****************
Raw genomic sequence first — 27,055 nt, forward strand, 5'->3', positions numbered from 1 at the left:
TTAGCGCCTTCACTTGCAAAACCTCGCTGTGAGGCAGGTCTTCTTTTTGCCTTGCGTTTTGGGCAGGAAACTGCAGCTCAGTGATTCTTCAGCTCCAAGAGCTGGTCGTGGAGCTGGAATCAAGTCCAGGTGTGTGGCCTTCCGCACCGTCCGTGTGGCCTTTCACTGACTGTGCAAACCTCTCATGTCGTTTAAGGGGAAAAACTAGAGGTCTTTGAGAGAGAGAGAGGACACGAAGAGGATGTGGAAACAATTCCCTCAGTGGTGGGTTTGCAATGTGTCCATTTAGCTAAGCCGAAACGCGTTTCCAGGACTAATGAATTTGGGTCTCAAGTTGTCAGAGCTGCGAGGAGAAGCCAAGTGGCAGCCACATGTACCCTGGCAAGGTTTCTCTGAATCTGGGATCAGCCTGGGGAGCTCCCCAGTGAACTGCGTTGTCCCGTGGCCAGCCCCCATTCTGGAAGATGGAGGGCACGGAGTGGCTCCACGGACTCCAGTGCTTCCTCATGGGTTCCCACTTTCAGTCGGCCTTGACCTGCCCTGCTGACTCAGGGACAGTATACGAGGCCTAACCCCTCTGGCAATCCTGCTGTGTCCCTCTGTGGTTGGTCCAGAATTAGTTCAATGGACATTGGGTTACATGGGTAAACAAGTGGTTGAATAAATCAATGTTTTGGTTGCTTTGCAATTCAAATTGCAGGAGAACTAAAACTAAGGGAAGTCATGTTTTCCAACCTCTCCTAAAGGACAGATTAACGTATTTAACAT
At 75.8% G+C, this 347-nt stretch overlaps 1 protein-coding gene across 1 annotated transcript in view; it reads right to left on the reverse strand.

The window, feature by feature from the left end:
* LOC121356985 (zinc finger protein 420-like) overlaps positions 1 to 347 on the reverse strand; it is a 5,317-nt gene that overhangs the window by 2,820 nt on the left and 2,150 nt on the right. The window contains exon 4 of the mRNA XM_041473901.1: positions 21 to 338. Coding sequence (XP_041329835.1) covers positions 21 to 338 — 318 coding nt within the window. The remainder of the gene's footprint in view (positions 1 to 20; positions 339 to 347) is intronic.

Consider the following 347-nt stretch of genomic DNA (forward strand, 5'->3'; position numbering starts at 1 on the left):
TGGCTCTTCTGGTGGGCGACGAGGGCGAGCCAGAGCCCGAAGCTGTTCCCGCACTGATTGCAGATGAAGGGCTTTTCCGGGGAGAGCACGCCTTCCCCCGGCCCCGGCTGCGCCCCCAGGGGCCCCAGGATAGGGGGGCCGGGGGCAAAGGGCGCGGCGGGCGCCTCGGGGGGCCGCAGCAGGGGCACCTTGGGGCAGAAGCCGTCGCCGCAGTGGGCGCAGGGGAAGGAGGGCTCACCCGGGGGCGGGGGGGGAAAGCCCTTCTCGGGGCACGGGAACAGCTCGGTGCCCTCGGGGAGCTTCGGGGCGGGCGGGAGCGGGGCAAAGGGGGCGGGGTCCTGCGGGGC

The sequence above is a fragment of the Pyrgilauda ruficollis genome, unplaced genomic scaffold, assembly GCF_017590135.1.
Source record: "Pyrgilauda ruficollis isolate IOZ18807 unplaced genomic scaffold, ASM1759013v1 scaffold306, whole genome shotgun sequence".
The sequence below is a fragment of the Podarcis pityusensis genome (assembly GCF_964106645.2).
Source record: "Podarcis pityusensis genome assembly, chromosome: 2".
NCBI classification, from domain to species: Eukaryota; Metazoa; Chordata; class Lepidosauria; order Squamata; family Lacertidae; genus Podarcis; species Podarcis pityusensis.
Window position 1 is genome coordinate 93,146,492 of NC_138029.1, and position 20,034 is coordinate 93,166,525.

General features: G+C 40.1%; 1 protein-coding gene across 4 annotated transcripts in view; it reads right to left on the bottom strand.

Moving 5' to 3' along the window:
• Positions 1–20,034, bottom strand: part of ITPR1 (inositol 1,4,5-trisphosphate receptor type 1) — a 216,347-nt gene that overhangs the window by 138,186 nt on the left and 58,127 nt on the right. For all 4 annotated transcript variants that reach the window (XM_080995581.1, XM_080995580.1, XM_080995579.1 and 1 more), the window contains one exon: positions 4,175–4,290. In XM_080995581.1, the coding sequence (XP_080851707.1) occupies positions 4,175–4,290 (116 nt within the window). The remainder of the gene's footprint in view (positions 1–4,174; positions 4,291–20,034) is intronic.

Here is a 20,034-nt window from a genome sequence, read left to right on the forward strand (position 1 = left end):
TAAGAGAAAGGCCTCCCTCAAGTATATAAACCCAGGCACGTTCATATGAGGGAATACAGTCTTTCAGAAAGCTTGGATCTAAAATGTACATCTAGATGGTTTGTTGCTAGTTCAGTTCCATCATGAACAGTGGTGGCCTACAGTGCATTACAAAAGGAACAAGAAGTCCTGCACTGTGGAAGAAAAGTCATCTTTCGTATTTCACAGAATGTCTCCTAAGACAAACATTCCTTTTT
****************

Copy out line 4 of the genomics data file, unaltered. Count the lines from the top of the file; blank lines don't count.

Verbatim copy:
The window, feature by feature from the left end: